Underrated: German humour

Defending a nation often accused of entirely lacking a lighter side

Giles Macdonogh

The standard representation of a German joke is an Englishman watching a group of earnest Teutons being told a funny story and asking why they are not laughing. He is informed, They’re waiting for the verb.” Then there’s the jape performed on an English audience in Jerome K. Jerome’s Three Men in a Boat. The pranksters tell them the mournful dirge they are hearing is the funniest song in the German language and that the Kaiser had had to be carried off to bed he found it so droll. The audience laughs itself silly and wonders why it was so often said Germans had no sense of humour. It turns out to be the saddest song in the German language, which had reduced the Kaiser to tears. The audience departs in embarrassed silence.

No matter what the language, a lot of humour is lost in translation. German humour tends to be long-winded, like the language; yet another reason why it is hard to translate. I tried out a few simple Count Bobby, Baron Mucki jokes on my son. This one worked: Count Bobby tells an artist: “Paint me a picture of Mary Magdalene!”

“Before or after the sin?”

“During! During!”

Connoisseurs will appreciate this is a Catholic joke, therefore restricted to Austria and south Germany. The Catholic Rhineland would probably consider itself too sophisticated for this sort of ribaldry. Berliners are famous for their wit, which often has a dryness to match our own. In novellas like Master Flea or Little Zaches E.T.A. Hoffmann proved himself a brilliant satirist, sometimes on a par with Swift. Joachim Ringelnatz’s light verse is held up as a good example of Berlin humour, the written equivalent of the artist Heinrich Zille’s depictions of Berliners at play. Clara Waldorff or Wilhelm Bendow kept audiences tickled pink between the wars. Munich possesses its own classic comedian in Karl Valentin, who has his own museum. Valentin is wordy, but he has a funny face and a great comic timing, albeit in Munich dialect.

Political cabaret was a form of humour that thrived both in Berlin and Munich. In the ruins of Berlin Günter Neumann at Ulenspiegel was able to poke fun at the Allies provided he made them laugh, and he did, uproariously. Kleist’s comedy Broken Jug or Zuckmayer’s Merry Vineyard or Captain of Köpenick can be very funny when well performed, but Germans laugh at the Berlin or Rhineland dialects of the characters just as we might chortle at a Brummie or Geordie. An accent alone can be sufficient to set them off. Saxons have nasal accents, and ungainly German tends to be dismissed as Saxon. During communist times, the Saxons ruled the roost in the GDR, and cracking jokes about them was one way of getting your own back.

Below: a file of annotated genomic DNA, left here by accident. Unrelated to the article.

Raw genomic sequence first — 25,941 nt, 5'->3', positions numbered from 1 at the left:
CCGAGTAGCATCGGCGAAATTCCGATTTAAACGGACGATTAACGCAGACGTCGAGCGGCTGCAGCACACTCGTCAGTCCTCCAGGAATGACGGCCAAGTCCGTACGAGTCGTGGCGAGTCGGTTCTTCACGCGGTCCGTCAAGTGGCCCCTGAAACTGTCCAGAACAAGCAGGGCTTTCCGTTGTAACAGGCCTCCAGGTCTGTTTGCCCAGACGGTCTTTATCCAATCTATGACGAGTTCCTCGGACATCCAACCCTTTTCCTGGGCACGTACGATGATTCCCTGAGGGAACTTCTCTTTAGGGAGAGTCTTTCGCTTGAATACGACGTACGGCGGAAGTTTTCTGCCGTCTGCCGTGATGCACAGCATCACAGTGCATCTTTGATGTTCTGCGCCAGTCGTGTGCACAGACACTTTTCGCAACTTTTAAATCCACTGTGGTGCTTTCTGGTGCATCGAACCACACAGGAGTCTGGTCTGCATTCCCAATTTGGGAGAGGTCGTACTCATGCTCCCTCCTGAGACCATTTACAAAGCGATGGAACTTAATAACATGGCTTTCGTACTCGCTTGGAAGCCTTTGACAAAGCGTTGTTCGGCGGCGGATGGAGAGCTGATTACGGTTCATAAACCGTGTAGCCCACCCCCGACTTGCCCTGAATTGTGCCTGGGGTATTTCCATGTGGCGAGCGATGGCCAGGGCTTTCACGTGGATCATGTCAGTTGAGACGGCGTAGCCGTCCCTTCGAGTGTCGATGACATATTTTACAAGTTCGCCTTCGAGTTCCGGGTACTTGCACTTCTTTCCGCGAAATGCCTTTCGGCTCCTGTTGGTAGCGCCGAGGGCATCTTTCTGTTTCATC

German jokes are sometimes ponderous, befitting their verbosity. German comedy films are not always rip-roaringly funny. Gerhard Polt’s Bavarian philistines can be an acquired taste but in Look Who’s Back and Schtonk, Germans have poked fun at the Third Reich. There is nothing new in this: Hitler jokes (not to mention digs at Goering and Goebbels) were a way of letting off steam once, just as Honecker jokes were a manner of resisting the GDR (remember the one in The Lives of Others). The historian Richard Grünberger tells the story of a Berliner and a Viennese comparing notes after an air-raid. The Berliner says, “The raid was so heavy that for hours after the all-clear window panes were hurtling down into the street.”

“That’s nothing, came the reply. “In Vienna, portraits of the Führer were raining down into the street for days after the raid.”

What makes us cry with laughter? When I was young, it was Benny Hill, an almost wordless satyr who was always in hot pursuit of scantily-clad females; or Frankie Howerd, who was—as they said then—“as camp as a row of tents”. Neither would be respectable now, but I would plead in mitigation that the French adored Benny Hill and a generation ago it was almost impossible to visit a provincial bar in France without finding him bobbing about on the television. The same was true of Monty Python, but his Gallic fans were chiefly intellectuals looking for hidden meanings.

German humour can be coarse, but that is by no means a German prerogative. Had the Three Men in a Boat really wanted to know what made the Kaiser laugh, they would have been best advised to put on a drag act and the dirtier the better. One noble courtier had to dress up as a poodle in a skimpy costume with “a marked rectal opening” and perform tricks. William’s military cabinet chief, General Georg von Hülsen-Haeseler, suffered the same fate as our own Tommy Cooper when, at Donaueschingen, he dressed in a bright-coloured ballgown complete with feathered hat and fan; while blowing kisses to the assembled company he suffered a fatal heart attack on stage. The accompanying music and applause continued while the royal doctor certified his decease: yes, it was a pretty sick joke.

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